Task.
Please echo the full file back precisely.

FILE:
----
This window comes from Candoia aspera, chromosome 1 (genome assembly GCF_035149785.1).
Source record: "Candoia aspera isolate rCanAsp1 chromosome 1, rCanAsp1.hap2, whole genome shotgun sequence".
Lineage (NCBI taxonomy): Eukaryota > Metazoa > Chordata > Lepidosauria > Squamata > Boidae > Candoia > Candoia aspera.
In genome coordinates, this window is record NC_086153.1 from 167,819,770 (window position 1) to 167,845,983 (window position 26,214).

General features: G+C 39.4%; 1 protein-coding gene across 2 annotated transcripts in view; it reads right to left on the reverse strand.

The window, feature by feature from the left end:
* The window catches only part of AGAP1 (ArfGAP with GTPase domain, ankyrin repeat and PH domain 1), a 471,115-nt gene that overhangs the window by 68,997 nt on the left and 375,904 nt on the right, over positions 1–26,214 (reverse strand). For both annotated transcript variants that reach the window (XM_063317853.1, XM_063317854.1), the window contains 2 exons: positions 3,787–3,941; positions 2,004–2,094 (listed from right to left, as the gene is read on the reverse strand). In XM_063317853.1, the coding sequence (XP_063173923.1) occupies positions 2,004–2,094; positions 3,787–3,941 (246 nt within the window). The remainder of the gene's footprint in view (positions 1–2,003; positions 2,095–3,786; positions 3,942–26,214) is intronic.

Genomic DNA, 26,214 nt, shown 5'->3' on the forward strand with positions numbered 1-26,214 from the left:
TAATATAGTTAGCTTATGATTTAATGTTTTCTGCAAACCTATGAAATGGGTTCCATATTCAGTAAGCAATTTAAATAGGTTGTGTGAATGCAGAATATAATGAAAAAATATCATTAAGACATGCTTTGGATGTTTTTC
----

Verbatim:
This window comes from Candoia aspera, chromosome 1 (genome assembly GCF_035149785.1).
Source record: "Candoia aspera isolate rCanAsp1 chromosome 1, rCanAsp1.hap2, whole genome shotgun sequence".
Lineage (NCBI taxonomy): Eukaryota > Metazoa > Chordata > Lepidosauria > Squamata > Boidae > Candoia > Candoia aspera.
In genome coordinates, this window is record NC_086153.1 from 167,819,770 (window position 1) to 167,845,983 (window position 26,214).

General features: G+C 39.4%; 1 protein-coding gene across 2 annotated transcripts in view; it reads right to left on the reverse strand.

The window, feature by feature from the left end:
* The window catches only part of AGAP1 (ArfGAP with GTPase domain, ankyrin repeat and PH domain 1), a 471,115-nt gene that overhangs the window by 68,997 nt on the left and 375,904 nt on the right, over positions 1–26,214 (reverse strand). For both annotated transcript variants that reach the window (XM_063317853.1, XM_063317854.1), the window contains 2 exons: positions 3,787–3,941; positions 2,004–2,094 (listed from right to left, as the gene is read on the reverse strand). In XM_063317853.1, the coding sequence (XP_063173923.1) occupies positions 2,004–2,094; positions 3,787–3,941 (246 nt within the window). The remainder of the gene's footprint in view (positions 1–2,003; positions 2,095–3,786; positions 3,942–26,214) is intronic.

Genomic DNA, 26,214 nt, shown 5'->3' on the forward strand with positions numbered 1-26,214 from the left:
TAATATAGTTAGCTTATGATTTAATGTTTTCTGCAAACCTATGAAATGGGTTCCATATTCAGTAAGCAATTTAAATAGGTTGTGTGAATGCAGAATATAATGAAAAAATATCATTAAGACATGCTTTGGATGTTTTTC